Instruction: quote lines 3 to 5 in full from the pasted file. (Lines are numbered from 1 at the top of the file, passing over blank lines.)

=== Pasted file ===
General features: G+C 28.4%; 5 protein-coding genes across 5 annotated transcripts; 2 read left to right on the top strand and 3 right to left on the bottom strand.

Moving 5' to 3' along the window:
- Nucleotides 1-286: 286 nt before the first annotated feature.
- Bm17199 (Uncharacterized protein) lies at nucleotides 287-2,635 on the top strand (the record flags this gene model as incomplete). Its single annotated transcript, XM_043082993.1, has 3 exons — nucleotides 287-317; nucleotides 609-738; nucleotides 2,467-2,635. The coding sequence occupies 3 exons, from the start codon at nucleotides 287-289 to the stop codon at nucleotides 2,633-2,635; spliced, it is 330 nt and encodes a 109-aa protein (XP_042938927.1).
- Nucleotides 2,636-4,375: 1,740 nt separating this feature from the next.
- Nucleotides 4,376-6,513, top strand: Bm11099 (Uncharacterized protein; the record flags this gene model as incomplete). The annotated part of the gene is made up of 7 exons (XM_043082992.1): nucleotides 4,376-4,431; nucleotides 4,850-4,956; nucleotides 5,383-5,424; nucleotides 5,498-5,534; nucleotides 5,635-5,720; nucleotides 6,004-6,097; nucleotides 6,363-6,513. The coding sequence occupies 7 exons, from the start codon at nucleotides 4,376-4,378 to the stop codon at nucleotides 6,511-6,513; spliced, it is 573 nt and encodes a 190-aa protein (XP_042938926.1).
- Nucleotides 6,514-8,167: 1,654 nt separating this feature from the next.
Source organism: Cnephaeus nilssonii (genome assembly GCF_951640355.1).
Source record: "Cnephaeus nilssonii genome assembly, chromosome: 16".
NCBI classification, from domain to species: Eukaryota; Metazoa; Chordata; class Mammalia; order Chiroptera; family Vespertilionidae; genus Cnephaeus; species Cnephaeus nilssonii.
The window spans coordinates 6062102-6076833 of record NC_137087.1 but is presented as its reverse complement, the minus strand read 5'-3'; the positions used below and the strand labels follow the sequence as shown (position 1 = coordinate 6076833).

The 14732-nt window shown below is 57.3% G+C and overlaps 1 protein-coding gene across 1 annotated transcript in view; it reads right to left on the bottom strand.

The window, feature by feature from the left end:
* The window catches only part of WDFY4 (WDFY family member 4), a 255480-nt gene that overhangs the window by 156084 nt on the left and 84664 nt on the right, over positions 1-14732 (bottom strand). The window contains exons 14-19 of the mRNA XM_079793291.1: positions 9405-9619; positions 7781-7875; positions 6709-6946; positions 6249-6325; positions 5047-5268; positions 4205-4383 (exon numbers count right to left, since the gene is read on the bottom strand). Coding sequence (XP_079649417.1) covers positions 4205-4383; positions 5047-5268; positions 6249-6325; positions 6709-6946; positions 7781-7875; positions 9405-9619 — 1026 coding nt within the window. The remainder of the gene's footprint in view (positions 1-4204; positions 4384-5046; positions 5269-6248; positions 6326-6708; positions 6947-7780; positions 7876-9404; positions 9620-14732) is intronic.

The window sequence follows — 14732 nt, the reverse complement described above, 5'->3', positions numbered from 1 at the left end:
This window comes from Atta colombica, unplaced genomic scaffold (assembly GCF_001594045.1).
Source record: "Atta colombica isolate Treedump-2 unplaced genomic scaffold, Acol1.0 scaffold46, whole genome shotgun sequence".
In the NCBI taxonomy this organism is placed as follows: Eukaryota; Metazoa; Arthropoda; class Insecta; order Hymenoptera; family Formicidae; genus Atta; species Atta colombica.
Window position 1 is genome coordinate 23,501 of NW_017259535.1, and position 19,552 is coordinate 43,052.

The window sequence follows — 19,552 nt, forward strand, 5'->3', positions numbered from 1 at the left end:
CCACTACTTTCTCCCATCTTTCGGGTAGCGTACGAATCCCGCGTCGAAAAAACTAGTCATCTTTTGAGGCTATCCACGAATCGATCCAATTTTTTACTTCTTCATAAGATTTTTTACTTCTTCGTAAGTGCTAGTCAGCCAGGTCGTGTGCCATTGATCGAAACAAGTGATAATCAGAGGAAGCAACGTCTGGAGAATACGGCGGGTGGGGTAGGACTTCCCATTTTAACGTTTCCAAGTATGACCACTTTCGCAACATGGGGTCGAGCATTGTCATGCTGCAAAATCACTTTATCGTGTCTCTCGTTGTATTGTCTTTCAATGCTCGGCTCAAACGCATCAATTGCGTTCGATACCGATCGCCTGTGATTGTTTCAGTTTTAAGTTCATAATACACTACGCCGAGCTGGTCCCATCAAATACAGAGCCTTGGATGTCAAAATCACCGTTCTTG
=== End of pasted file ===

- Nucleotides 1-286: 286 nt before the first annotated feature.
- Bm17199 (Uncharacterized protein) lies at nucleotides 287-2,635 on the top strand (the record flags this gene model as incomplete). Its single annotated transcript, XM_043082993.1, has 3 exons — nucleotides 287-317; nucleotides 609-738; nucleotides 2,467-2,635. The coding sequence occupies 3 exons, from the start codon at nucleotides 287-289 to the stop codon at nucleotides 2,633-2,635; spliced, it is 330 nt and encodes a 109-aa protein (XP_042938927.1).
- Nucleotides 2,636-4,375: 1,740 nt separating this feature from the next.